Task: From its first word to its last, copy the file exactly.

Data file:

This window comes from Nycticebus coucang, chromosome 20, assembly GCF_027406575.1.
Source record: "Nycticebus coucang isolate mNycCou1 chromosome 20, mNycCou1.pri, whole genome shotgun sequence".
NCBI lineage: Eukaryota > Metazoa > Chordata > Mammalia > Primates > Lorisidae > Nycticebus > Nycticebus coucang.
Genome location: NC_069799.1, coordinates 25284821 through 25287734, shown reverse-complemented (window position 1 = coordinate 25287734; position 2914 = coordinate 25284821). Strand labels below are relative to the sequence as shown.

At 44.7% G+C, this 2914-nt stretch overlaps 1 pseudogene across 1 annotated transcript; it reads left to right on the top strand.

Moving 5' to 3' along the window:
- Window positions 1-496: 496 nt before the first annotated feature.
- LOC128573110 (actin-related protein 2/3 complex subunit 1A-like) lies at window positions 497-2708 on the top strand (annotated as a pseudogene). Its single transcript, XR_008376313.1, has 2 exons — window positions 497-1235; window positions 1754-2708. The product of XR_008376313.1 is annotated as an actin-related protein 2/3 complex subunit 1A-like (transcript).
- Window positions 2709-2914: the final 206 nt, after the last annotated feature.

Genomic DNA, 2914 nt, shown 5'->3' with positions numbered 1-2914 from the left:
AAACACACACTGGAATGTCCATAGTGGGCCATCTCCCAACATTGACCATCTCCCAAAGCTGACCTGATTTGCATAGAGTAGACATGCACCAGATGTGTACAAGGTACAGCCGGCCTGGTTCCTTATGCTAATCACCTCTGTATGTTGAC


This window comes from Nycticebus coucang, chromosome 20, assembly GCF_027406575.1.
Source record: "Nycticebus coucang isolate mNycCou1 chromosome 20, mNycCou1.pri, whole genome shotgun sequence".
NCBI lineage: Eukaryota > Metazoa > Chordata > Mammalia > Primates > Lorisidae > Nycticebus > Nycticebus coucang.
Genome location: NC_069799.1, coordinates 25284821 through 25287734, shown reverse-complemented (window position 1 = coordinate 25287734; position 2914 = coordinate 25284821). Strand labels below are relative to the sequence as shown.

At 44.7% G+C, this 2914-nt stretch overlaps 1 pseudogene across 1 annotated transcript; it reads left to right on the top strand.

Moving 5' to 3' along the window:
- Window positions 1-496: 496 nt before the first annotated feature.
- LOC128573110 (actin-related protein 2/3 complex subunit 1A-like) lies at window positions 497-2708 on the top strand (annotated as a pseudogene). Its single transcript, XR_008376313.1, has 2 exons — window positions 497-1235; window positions 1754-2708. The product of XR_008376313.1 is annotated as an actin-related protein 2/3 complex subunit 1A-like (transcript).
- Window positions 2709-2914: the final 206 nt, after the last annotated feature.

Genomic DNA, 2914 nt, shown 5'->3' with positions numbered 1-2914 from the left:
AAACACACACTGGAATGTCCATAGTGGGCCATCTCCCAACATTGACCATCTCCCAAAGCTGACCTGATTTGCATAGAGTAGACATGCACCAGATGTGTACAAGGTACAGCCGGCCTGGTTCCTTATGCTAATCACCTCTGTATGTTGAC